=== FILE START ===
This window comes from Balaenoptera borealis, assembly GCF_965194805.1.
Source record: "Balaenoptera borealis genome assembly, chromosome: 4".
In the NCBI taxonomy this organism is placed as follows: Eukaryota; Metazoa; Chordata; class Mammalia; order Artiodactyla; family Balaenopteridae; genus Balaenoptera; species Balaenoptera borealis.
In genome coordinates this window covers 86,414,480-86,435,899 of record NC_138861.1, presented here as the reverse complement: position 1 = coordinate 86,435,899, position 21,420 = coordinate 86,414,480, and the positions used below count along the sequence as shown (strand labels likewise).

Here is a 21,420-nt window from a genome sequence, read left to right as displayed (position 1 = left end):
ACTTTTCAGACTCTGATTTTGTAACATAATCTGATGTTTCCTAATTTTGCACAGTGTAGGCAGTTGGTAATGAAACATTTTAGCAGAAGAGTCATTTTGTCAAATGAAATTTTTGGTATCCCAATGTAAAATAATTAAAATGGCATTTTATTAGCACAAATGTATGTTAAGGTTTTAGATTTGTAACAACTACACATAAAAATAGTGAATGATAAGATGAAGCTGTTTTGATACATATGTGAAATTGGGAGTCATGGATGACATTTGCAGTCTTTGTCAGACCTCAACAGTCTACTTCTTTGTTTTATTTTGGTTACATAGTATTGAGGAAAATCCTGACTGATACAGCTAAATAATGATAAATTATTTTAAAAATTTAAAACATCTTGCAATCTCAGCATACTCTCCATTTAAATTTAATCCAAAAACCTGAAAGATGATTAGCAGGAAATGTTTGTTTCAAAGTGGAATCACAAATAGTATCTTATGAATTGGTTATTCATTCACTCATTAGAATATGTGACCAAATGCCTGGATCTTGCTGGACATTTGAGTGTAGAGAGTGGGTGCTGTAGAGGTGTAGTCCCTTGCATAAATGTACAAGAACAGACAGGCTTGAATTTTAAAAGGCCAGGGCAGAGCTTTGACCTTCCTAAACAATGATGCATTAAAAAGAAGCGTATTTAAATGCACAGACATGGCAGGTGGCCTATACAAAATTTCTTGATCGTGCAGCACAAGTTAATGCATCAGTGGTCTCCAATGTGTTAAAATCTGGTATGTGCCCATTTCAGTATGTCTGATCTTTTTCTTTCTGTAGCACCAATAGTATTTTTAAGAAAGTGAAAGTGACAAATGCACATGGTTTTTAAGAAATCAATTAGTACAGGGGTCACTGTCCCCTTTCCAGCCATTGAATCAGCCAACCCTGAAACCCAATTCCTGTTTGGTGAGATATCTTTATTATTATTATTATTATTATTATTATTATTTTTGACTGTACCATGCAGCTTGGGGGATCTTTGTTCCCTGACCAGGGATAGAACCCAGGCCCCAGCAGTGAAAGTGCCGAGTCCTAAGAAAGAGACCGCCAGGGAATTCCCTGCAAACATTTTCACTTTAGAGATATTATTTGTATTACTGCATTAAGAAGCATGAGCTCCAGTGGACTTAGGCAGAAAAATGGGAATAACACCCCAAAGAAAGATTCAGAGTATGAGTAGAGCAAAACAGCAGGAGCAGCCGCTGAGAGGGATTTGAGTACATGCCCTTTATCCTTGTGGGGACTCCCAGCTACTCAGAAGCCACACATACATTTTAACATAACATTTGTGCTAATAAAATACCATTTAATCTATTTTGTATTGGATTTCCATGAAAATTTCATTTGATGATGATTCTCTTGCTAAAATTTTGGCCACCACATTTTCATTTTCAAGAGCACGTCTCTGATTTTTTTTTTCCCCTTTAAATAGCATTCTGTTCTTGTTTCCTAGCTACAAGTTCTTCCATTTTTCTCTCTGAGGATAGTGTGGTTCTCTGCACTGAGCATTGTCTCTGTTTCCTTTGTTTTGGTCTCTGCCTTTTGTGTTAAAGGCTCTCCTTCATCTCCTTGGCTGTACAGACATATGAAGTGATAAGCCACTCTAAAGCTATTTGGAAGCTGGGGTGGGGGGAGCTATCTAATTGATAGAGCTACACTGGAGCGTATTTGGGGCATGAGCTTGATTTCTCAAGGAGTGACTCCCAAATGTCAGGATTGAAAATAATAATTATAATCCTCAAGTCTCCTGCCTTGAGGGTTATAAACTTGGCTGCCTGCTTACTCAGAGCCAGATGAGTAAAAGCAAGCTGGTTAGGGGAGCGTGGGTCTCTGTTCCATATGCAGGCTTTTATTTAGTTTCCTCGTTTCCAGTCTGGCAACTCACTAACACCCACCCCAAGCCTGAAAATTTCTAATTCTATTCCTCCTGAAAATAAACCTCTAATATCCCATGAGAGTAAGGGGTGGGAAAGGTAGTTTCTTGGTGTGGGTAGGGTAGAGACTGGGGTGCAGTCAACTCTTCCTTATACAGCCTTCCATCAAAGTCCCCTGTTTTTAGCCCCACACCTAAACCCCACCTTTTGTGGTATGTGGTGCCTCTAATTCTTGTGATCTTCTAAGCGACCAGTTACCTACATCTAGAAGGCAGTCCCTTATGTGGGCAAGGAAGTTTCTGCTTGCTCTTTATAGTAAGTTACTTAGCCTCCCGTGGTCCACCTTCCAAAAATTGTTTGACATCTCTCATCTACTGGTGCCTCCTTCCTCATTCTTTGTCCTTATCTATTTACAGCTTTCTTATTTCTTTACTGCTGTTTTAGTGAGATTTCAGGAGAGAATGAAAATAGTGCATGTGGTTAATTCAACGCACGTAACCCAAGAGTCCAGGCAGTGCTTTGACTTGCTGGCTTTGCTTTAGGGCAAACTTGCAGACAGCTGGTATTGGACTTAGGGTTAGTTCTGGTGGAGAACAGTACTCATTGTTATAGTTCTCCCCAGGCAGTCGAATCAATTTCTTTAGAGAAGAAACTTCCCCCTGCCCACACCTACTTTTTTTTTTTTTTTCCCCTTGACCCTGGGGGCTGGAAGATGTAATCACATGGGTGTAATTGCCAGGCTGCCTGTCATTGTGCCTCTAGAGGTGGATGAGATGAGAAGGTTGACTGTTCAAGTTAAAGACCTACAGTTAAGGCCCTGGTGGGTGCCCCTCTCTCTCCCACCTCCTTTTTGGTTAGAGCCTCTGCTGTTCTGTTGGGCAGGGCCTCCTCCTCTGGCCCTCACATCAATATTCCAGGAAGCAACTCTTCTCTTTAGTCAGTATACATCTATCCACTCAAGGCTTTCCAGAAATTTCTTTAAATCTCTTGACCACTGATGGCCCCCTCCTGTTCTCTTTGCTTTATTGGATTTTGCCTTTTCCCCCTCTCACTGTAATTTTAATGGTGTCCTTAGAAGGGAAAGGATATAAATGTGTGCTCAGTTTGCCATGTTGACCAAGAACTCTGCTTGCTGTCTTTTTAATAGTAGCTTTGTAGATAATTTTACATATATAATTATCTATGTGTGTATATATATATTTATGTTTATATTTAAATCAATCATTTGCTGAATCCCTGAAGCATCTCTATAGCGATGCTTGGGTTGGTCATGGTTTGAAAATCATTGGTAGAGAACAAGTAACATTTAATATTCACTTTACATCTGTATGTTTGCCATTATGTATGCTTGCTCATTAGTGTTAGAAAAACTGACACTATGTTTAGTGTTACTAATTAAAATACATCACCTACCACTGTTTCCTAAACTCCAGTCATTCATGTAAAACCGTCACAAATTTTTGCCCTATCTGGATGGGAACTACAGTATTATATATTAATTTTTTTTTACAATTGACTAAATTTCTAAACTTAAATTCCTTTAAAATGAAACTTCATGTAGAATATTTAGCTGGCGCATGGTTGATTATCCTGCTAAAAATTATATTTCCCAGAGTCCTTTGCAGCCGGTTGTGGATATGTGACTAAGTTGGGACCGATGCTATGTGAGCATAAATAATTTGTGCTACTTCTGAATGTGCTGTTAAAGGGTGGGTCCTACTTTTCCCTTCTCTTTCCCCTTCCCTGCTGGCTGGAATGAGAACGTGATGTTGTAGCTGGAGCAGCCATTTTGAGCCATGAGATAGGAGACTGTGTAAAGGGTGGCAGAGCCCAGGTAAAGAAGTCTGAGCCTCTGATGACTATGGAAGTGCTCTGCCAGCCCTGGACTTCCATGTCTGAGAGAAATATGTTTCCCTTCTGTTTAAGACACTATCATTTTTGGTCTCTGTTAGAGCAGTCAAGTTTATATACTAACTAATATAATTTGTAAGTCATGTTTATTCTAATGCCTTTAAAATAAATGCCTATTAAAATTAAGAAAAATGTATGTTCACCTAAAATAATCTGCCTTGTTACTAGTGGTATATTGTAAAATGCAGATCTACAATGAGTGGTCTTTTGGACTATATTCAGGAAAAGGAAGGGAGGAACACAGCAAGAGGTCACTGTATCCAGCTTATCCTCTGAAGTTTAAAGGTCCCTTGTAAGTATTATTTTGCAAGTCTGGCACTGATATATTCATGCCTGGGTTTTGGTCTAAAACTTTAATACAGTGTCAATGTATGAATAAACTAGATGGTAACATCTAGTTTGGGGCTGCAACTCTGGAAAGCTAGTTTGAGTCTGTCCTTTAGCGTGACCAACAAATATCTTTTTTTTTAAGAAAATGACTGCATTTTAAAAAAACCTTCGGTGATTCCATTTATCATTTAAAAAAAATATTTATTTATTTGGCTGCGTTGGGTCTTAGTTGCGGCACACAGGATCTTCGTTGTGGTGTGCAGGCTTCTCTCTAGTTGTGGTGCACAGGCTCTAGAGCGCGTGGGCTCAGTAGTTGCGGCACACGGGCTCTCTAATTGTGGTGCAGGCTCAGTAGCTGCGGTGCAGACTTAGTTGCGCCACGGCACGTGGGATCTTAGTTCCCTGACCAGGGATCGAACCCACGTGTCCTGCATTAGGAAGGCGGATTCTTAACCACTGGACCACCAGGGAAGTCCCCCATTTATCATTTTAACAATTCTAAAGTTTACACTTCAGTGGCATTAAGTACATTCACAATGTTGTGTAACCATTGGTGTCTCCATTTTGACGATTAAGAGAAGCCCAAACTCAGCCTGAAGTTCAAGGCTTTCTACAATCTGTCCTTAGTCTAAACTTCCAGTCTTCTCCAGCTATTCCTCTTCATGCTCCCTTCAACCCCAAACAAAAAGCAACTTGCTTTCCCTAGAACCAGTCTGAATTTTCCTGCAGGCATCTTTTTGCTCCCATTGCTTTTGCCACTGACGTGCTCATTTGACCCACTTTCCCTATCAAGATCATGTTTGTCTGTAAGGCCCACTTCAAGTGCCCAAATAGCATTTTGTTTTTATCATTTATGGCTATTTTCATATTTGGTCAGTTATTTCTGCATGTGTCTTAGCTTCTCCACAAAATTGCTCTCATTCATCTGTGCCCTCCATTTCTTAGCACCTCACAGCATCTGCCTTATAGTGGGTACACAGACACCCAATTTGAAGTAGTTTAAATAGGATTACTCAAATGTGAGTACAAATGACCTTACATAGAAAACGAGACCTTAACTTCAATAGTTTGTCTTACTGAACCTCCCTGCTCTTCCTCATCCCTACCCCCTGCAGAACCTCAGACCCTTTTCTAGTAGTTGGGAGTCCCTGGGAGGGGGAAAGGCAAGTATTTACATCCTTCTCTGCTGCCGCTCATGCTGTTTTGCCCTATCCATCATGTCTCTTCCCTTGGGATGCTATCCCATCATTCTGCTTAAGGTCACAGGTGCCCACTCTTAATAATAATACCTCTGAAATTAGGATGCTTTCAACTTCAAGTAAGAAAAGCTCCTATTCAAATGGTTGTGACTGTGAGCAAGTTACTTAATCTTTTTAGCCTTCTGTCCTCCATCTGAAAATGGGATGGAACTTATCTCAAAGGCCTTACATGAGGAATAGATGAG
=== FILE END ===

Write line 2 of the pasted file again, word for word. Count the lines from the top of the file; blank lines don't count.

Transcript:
Source record: "Balaenoptera borealis genome assembly, chromosome: 4".